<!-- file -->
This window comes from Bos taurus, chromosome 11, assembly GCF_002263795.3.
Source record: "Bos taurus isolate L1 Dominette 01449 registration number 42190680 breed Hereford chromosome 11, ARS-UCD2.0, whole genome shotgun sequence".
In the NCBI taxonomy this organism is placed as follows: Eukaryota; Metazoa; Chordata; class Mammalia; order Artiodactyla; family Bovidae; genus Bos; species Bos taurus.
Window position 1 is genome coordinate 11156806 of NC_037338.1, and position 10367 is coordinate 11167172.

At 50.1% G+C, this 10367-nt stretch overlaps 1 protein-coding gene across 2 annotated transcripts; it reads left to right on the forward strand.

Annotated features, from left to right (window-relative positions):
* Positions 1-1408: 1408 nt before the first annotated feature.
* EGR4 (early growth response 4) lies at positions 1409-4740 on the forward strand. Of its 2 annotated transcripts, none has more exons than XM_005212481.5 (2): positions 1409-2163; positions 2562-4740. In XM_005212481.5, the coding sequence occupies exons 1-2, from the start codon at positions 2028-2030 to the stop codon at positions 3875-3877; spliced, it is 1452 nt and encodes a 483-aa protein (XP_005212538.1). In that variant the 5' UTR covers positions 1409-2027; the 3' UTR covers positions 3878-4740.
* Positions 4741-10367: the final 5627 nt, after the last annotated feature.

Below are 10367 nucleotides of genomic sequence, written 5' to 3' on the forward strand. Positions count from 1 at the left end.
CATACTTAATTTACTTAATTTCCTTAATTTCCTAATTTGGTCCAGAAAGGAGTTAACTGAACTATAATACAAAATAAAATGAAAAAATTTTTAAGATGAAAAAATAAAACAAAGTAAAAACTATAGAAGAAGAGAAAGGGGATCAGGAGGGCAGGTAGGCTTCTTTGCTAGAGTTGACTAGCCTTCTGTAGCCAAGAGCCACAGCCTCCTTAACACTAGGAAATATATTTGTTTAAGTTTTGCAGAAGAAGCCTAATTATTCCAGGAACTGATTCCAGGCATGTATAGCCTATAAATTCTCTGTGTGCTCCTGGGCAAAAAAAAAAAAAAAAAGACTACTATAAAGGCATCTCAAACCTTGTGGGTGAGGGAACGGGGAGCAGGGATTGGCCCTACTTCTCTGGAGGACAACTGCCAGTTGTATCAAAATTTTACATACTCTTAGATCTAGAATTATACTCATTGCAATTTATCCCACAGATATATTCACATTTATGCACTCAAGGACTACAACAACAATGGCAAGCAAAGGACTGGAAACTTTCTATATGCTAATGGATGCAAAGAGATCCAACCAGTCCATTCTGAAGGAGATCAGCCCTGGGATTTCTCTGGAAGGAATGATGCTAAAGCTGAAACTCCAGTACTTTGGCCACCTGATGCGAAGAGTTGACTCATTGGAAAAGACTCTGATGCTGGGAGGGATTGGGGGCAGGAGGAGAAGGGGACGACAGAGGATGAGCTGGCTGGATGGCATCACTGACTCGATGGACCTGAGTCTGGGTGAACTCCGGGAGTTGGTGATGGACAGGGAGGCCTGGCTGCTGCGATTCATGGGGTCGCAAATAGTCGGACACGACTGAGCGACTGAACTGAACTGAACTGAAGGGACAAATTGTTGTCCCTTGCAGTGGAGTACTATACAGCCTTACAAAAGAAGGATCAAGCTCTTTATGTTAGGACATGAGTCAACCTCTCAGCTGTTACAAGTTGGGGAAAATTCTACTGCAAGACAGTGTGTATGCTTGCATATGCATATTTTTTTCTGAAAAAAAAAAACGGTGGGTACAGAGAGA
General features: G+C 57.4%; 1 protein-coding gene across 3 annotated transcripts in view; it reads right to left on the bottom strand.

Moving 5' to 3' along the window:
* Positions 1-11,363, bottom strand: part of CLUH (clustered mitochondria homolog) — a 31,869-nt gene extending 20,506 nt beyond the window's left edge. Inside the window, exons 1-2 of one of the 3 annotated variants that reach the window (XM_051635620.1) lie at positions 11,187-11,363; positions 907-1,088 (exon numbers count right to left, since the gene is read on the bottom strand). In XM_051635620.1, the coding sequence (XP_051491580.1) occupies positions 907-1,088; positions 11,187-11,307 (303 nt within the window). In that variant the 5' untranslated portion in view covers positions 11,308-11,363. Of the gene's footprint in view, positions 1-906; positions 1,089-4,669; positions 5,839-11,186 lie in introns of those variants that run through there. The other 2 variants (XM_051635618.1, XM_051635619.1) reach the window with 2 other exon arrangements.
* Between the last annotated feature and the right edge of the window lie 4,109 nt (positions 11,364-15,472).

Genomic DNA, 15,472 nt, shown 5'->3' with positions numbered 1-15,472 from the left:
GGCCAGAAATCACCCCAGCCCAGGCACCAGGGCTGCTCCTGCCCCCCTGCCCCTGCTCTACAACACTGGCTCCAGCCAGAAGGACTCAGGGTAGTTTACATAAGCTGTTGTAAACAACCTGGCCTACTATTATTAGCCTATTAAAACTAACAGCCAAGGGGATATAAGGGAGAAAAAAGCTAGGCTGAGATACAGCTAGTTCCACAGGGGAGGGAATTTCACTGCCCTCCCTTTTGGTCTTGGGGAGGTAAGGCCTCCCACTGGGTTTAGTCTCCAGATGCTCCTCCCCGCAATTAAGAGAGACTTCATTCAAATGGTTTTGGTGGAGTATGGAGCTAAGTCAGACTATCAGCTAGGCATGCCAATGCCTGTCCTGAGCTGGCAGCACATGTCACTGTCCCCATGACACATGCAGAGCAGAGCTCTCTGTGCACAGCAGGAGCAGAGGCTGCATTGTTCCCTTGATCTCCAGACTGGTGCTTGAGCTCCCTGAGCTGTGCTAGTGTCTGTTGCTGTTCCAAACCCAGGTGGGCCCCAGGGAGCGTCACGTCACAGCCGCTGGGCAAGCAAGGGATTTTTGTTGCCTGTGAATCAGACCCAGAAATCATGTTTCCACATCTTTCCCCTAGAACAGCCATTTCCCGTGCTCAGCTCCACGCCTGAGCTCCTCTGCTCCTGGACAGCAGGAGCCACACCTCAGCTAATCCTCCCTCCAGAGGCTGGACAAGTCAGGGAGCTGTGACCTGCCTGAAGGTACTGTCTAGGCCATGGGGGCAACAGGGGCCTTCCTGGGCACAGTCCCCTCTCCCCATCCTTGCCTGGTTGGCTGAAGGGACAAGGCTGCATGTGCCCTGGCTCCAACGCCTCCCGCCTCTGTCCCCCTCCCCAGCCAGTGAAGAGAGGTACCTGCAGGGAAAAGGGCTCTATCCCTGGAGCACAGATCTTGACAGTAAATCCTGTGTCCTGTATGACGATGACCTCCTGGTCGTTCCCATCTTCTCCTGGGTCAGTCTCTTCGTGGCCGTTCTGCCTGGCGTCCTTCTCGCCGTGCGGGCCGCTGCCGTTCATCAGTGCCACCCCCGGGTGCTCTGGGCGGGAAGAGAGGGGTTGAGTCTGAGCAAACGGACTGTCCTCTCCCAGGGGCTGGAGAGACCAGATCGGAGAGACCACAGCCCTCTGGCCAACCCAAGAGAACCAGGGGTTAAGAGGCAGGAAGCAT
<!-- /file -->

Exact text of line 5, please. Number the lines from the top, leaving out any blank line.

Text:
At 50.1% G+C, this 10367-nt stretch overlaps 1 protein-coding gene across 2 annotated transcripts; it reads left to right on the forward strand.